THIS IS ERIC ROWE'S third week as a starting NFL cornerback.
First time out, he faced Tom Brady. Sunday, it was Buffalo's Tyrod Taylor, a quarterback with a less impressive resumé but a similar 2015 passer rating; Rowe mostly covered either Sammy Watkins or Robert Woods, both formidable threats.
This Sunday night, the opposing QB is Arizona's Carson Palmer, who ranks second in the NFL to Brady in passing yards (4,003 to Brady's 4,138), throwing to a wide receiving group with three members ranked in the NFL's top 50 in yardage - seventh-ranked Larry Fitzgerald (96 catches for 1,088 yards and seven touchdowns), 18th-ranked John Brown (55 for 895 and five) and 46th-ranked Michael Floyd (40 for 652 and six). For perspective, the Eagles have one receiver ranked in the top 50 - Jordan Matthews is 37th with 64 catches for 680 yards and four TDs.
Fitzgerald usually lines up in the slot, so he'll probably be Malcolm Jenkins' problem much of the evening, but Palmer, play-actioning to the NFL's 10th-ranked rushing attack, throwing to Brown or Floyd against a rookie corner making his third start, will be a big area of concern. That's especially since the Cardinals' offensive balance makes it impossible for Eagles defensive coordinator Bill Davis to give Rowe much help.
"As soon as you give help to one, the ball goes to someone else," Davis said Tuesday, as the 6-7 Eagles began preparations to host the 11-2 Cardinals. "As soon as you move the help over there, it goes back the other way. So that's part of the reason they're putting 400 yards up a game and 31 points, because they spread it out and they take what you give them."
"It's going to be a huge challenge," Rowe said Tuesday. "There's one every week."
Rowe said the main thing he has learned, since being thrown into the fire when Nolan Carroll went down with a broken fibula at Detroit on Thanksgiving, is "I can run with these guys."
"Once I was out there a couple of drives, it felt just like college," Rowe said. "Something that I'm used to and comfortable with.
"John Brown, he's got a gun on him - he can run," Rowe said of the player the Cards took five slots after the Eagles drafted Josh Huff in 2014's third round. "You've got to get ahead on him and stay on top of him, can't let him go deep. Michael Floyd (6-2, 220), you gotta play strong with him - obviously, he's a big-body guy, physical guy. He can push you over. You can't let that happen . . . I could see both of them."
Jenkins, the safety and nickel corner who quarterbacks the secondary, played a lot of snaps for a Super Bowl winner as a rookie in New Orleans in 2009. He said he doesn't think Rowe is being asked to do anything extraordinary.
"He's not really 'thrown into a tough situation,' " Jenkins said, after a questioner used that term. "The only tough situation he's had was the middle of a game . . . prime-time Thanksgiving Day against the best receiver in the league (Calvin Johnson). That's a tough situation. Now, we're just asking him to play football. That's what he wants to do. That's what he's here for.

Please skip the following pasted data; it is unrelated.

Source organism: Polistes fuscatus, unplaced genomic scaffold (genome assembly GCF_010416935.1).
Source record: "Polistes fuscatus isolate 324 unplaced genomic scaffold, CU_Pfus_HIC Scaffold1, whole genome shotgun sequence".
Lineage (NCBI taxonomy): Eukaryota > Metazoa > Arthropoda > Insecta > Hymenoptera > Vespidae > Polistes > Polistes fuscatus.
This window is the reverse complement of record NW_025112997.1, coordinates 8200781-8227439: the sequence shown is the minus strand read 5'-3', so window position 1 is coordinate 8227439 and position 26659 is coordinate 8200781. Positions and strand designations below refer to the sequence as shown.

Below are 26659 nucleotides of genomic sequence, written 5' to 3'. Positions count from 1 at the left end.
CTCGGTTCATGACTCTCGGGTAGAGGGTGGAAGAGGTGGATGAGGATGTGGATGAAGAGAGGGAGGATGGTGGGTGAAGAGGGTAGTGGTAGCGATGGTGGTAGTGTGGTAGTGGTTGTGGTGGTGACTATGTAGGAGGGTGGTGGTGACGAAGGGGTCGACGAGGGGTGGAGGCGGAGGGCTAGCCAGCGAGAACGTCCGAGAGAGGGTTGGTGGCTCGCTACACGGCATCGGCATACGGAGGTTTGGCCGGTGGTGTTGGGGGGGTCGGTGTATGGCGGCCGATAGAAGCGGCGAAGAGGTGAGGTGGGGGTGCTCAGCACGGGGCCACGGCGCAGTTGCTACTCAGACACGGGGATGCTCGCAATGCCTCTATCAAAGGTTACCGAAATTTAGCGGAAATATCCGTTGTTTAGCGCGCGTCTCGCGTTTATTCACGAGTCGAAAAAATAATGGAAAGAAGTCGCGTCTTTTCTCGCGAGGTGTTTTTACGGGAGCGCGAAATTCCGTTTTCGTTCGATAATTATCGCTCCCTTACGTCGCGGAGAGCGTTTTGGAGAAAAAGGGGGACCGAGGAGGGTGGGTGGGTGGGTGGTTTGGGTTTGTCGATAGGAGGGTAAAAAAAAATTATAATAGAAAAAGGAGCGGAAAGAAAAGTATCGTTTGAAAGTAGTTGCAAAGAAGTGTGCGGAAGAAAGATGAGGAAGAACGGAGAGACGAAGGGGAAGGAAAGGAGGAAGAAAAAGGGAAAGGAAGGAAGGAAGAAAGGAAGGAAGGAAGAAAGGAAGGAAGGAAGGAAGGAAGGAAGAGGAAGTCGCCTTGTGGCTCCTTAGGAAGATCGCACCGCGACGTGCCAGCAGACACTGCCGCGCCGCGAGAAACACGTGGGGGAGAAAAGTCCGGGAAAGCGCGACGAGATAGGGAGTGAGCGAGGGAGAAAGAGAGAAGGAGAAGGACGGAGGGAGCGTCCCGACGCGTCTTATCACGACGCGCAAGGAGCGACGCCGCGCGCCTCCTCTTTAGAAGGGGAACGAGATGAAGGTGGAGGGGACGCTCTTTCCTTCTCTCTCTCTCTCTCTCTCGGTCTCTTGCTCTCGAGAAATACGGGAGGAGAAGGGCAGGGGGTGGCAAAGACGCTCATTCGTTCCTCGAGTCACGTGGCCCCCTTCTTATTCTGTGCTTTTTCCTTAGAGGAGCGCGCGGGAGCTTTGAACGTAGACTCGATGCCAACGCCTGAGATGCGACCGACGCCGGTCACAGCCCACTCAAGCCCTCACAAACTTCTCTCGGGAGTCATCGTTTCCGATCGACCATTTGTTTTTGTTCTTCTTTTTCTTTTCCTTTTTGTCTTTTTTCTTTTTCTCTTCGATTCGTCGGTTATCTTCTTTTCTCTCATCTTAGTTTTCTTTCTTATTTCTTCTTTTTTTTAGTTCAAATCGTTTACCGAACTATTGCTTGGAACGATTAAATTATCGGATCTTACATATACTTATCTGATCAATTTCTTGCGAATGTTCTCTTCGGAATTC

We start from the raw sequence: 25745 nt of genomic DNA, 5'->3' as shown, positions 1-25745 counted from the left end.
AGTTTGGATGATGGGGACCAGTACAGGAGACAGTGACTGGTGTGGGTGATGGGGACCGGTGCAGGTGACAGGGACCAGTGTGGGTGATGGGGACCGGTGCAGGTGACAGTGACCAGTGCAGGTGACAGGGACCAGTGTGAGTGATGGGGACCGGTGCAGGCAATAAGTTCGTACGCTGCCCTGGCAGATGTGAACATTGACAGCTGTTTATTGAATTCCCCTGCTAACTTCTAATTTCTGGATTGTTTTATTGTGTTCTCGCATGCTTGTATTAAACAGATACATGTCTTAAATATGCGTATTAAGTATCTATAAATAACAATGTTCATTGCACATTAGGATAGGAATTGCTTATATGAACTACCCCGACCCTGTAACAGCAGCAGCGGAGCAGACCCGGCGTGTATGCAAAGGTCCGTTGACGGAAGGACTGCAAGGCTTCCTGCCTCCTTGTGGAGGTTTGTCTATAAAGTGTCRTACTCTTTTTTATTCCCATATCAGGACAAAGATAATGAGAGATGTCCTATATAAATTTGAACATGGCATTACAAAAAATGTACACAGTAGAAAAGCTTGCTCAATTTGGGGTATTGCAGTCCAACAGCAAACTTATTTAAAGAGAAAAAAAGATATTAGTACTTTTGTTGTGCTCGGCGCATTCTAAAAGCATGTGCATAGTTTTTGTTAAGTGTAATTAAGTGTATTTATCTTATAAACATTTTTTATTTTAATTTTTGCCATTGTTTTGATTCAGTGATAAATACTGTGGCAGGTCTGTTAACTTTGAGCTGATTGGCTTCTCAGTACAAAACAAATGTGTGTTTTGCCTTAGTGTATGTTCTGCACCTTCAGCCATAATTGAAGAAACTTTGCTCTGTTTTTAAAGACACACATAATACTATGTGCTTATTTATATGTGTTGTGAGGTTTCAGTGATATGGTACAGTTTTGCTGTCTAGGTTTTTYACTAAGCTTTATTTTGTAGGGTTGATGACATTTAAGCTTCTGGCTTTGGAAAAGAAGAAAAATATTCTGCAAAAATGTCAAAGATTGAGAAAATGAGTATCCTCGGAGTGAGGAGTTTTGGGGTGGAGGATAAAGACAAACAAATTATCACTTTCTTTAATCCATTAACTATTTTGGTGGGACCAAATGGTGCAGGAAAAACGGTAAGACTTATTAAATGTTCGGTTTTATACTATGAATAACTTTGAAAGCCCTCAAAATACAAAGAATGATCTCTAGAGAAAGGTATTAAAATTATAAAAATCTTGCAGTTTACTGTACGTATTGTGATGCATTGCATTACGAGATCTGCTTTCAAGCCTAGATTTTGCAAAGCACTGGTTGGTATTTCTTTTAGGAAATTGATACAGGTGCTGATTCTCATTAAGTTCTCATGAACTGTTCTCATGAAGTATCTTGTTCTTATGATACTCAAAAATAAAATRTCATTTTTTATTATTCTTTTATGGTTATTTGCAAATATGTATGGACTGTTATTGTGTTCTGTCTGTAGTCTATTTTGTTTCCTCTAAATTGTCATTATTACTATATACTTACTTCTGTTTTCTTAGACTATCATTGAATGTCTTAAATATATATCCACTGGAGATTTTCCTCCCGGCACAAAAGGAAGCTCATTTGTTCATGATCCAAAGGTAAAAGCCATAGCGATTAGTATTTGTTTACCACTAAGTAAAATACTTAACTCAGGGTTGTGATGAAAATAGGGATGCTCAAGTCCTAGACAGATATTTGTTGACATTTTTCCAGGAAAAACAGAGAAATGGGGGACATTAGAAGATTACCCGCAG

"He's prepared for this moment. We really made sure that we kind of kept him off the field until he really felt comfortable with his maturation process, making sure the game is not too fast for him . . . We think that he's now more than ready to go out there and play, and he's played really well for us."
Rowe didn't play any defensive snaps in a four-game stretch from the Oct. 19 Giants game through the Nov. 15 loss to Miami that started a three-game Eagles slide. He got six snaps against Tampa, then has played 212 the past three weeks.
"I didn't know what to expect as a rookie," Rowe said. He said he knew Carroll or Byron Maxwell would have to be injured for him to play much.
"When I was sitting on the bench, I was taking a lot from them," he said. "Hints and advice, they'd give me, that when my time came, the opportunity, I could shine with it."
Still, "you kind of have to see it, to really learn it," he acknowledged. "Every week is brand-new," with a quarterback he has never faced.
"I guess that's the life of a rookie," Rowe said.
The Bills didn't throw at Rowe very much, even when he was matched against Watkins.
"I think Eric did a nice job at the line of scrimmage," Davis said. "I think he's really getting better and getting more confidence. You saw in the Detroit game when he was playing off (the receiver), he wasn't playing real well, and then he went up and challenged. You've got to believe in yourself to go up there and challenge somebody, especially (somebody) with speed like Sammy has.
"So he got up there, challenged him, put his hands on him, and I think it makes a quarterback go away from that guy pretty quick if you've got a good jam going on."
"These guys are fast. You get a hand on them, you can kind of control 'em for the first 5 yards," Rowe said. "If that's the first read, you can kind of take him out of it. With our great d-line, they can get pressure real fast" as the QB is forced through progressions.
When the Eagles drafted Rowe from Utah in the second round last spring, there was speculation about using him at safety, since he had played there before moving to corner his senior year. That speculation continued through the preseason, when Rowe seemed hesitant playing outside. Maybe he had the long-levered size (6-1, 205) Chip Kelly and Davis covet at corner without having the instincts or the explosive quickness the position requires in the NFL.
It's still really early in Rowe's career, but 324 defensive snaps in, he doesn't look slow.
"He's been doing some great things," reserve corner E.J. Biggers said. "I love to watch him play."
On Twitter: @LesBowen